Toys – Many kids have dinosaur toys already. See what your kids have and think of fun, new ways you can play with these toys with them. Imagine taking a plastic dinosaur and making footprints in play dough to form your own fossils.
Webcam – This NPS Paleontology Lab offers a webcam where you can watch paleontologists remove rock from around fossils. The cam is normally working 9 am-5 pm PST, so 12-8 pm our time.
Videos – Look for fun videos on YouTube about dinosaurs and fossils. Here are a few to get you started.
Movies – The Good Dinosaur, Land Before Time, and Ice Age are all great family movies that fit with this theme. For older kids, consider movies like Journey to the Center of the Earth and Jurassic Park (which is rated PG-13).
Books – Check your kids’ bookshelf for books on dinosaurs.
Television – The Discovery Channel has an annual Shark Week. This year it will be July 11-18, 2021. Much of the programming will be too scary for younger kids, but for nature-loving tweens and teens, it could be a great way to get them interested in sharks and other ocean animals. Check out 15 JAW-some Activities for Shark Week with lots of fun ideas for kids in grades 5 and up, but a few for younger kids too.
If your kids are a little older, check out 10 Crazy Facts About Sea Turtles (below).
Books – Stop by your local library and look for books on sea creatures. The Rainbow Fish is a classic children’s book, your kids may already own. If not, you can find videos like this of it being read aloud.
Crafts, recipes, activities, and games related to all kinds of bugs, insects, butterflies, and spiders can be found here on the Camp Au Pair – Bugs & Butterfliespinboard.
Outdoors – Kids today do not spend enough time outdoors. Take the kids in the backyard or another nature area (approved by your host parents) and do some activities related to this theme:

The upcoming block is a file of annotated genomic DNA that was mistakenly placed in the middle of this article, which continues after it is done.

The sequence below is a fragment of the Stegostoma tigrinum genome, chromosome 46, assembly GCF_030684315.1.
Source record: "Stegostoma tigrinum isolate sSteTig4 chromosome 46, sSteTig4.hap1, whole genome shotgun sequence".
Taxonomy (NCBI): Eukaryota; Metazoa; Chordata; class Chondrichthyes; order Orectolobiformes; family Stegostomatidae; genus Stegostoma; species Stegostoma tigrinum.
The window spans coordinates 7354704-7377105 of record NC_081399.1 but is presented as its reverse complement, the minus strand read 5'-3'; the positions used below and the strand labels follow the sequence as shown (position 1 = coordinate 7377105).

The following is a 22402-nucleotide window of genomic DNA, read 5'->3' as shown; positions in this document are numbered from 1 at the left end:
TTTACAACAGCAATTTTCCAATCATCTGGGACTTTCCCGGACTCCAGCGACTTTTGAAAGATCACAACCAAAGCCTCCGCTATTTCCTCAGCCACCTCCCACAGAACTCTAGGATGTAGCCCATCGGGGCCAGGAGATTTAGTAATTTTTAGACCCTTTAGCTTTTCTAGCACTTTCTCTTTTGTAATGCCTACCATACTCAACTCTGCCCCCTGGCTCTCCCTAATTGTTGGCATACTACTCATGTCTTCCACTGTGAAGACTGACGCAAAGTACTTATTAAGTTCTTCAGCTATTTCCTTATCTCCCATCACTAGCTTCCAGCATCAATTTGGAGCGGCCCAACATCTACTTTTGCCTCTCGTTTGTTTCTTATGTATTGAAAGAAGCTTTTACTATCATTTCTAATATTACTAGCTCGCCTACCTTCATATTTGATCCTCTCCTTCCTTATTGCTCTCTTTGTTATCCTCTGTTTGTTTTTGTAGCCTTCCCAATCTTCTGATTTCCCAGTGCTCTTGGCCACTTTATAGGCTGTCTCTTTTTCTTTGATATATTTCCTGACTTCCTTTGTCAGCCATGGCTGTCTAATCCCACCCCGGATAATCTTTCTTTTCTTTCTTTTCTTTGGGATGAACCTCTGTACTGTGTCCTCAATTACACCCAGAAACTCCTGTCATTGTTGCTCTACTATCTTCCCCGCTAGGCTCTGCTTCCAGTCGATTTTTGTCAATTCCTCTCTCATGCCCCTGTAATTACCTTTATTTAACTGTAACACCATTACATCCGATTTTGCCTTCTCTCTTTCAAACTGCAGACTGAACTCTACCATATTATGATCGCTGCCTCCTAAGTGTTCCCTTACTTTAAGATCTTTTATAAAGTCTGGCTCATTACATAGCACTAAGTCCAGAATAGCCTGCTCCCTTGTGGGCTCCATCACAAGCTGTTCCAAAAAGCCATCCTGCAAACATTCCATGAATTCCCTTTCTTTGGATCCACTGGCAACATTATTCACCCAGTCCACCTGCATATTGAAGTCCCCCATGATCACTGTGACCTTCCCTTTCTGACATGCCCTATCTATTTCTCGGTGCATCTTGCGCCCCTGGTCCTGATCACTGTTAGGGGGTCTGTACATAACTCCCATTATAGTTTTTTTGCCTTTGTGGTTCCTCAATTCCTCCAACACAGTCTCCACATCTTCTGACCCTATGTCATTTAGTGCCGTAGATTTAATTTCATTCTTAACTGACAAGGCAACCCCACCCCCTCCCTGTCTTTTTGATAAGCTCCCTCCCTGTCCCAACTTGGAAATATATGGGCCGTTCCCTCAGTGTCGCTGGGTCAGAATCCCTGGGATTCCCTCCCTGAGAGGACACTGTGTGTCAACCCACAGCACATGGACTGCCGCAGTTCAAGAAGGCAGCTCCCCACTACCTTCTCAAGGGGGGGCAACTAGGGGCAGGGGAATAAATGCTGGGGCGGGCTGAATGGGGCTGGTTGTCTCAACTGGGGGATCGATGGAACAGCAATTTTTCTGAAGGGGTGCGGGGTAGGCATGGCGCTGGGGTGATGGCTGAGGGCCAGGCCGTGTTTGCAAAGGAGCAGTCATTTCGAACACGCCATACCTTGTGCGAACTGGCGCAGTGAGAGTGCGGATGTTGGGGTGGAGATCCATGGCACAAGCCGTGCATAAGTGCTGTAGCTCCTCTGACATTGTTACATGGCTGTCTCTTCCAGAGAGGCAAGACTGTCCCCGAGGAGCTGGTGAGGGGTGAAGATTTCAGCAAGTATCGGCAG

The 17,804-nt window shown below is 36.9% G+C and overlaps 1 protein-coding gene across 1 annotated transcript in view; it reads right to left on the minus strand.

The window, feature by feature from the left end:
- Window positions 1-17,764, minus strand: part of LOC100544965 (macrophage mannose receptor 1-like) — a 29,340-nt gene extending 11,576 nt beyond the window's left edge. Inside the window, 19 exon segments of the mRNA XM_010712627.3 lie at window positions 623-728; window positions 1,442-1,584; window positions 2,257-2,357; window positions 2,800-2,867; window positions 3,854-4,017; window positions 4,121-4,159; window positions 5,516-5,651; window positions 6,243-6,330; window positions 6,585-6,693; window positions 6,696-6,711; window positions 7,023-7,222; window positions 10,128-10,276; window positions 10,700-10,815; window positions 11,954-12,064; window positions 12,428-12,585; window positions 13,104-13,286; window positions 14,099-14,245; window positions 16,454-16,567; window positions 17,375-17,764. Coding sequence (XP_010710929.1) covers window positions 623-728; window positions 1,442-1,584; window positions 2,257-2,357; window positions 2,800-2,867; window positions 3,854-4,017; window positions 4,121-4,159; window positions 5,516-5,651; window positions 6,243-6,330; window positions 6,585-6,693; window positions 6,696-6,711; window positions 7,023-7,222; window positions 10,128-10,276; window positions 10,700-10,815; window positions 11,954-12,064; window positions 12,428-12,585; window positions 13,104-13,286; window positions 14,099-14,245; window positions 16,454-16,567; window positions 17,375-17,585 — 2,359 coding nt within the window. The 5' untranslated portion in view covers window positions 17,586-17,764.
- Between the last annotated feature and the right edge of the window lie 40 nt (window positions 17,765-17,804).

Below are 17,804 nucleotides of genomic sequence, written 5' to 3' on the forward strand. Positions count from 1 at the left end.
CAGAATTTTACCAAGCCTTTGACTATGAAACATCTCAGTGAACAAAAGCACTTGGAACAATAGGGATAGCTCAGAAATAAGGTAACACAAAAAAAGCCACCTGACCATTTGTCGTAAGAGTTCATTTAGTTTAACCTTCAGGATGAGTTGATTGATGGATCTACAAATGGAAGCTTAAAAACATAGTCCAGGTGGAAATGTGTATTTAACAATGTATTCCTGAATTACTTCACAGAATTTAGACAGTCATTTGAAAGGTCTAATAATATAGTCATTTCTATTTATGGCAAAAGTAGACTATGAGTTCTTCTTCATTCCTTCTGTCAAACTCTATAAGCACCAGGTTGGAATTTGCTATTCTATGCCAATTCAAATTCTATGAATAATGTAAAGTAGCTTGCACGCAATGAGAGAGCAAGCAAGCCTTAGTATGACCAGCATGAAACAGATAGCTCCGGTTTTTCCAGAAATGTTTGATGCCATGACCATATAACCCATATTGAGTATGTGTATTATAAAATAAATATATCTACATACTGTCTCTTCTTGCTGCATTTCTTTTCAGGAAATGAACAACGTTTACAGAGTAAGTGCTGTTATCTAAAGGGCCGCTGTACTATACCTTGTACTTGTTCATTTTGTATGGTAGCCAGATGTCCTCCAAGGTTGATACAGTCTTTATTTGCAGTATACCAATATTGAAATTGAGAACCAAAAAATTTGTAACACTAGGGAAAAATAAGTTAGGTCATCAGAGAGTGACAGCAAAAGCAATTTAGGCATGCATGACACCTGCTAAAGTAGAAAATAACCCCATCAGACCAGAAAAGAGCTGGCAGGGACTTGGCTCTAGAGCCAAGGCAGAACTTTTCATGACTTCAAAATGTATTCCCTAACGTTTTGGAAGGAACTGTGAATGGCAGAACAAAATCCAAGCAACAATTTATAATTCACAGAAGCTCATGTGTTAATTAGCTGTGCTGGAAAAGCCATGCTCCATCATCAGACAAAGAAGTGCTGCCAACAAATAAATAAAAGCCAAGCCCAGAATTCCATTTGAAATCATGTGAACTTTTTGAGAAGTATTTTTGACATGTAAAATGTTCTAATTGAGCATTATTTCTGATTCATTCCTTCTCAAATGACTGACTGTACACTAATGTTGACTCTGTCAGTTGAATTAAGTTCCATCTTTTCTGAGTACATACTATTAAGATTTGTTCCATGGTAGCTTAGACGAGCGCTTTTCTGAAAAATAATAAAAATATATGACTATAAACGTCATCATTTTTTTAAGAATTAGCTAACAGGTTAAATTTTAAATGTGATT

Allow them to search for bugs and butterflies.
Observe lightning bugs (also known as fireflies) in the evening. Here is a map showing what people call these little guys in different parts of the country.
After it rains, look for earthworms. Not bugs or butterflies, but very interesting creatures you can find in your own backyard.
NOTE: If you are outdoors with the children, be sure to check for ticks when you come back inside. Here is a blog post explaining the health risk ticks can pose and how to find and remove them safely.
Videos – You can find many great videos of butterflies and insects on YouTube. Check out these videos for kids about bees and ants. All about Insects covers lots of tiny creatures who crawl and fly. Here are a few videos to get you started.
Movies – A Bugs Life, The Bee Movie, Maya the Bee, and The Ant Bully all fit this theme.
Webcams – You can do a Google search for websites with webcams that allow you to observe bugs.
Field Trips can be a great way for kids to learn and have new experiences. Get permission from your host parents before any outings and be sure to take all social distancing precautions. Here are a few places to go, that fit this theme:
Videos – Look for fun videos on YouTube about outer space. Solar System 101 and 25 Space Secrets Astronauts Want You to Know are good for school-aged kids. The Planet Song is for toddlers and preschoolers. WALL-E, Zathura, Monsters vs. Aliens & Star Wars are all great family movies that fit with this theme. For older kids, movies like Hidden Figures and the Martian too, both are rated PG-13.
Field Trips can be a great way for kids to learn and have new experiences. IF your host parents are okay with you taking the kids to any outdoor, socially distanced activities, here are a few places to go, that fit this theme:
Go Kart Raceway in Crofton has double karts where an adult can drive a child (age 2 & up). To drive their own kart, kids must be age 8 and 54 inches or taller.
Look for construction areas where the kids can observe big machines in action. Kids should observe from the car or a safe area.
Keep an eye out for the trash truck and let them watch the truck in action.
Go to a drive-through car wash or let the kids make their own car wash at home.
Videos – Mighty Machines & Amazing Big Trucks are kid-friendly video channels showing machinery and big trucks in action. Look for fun videos on YouTube about cars and trucks.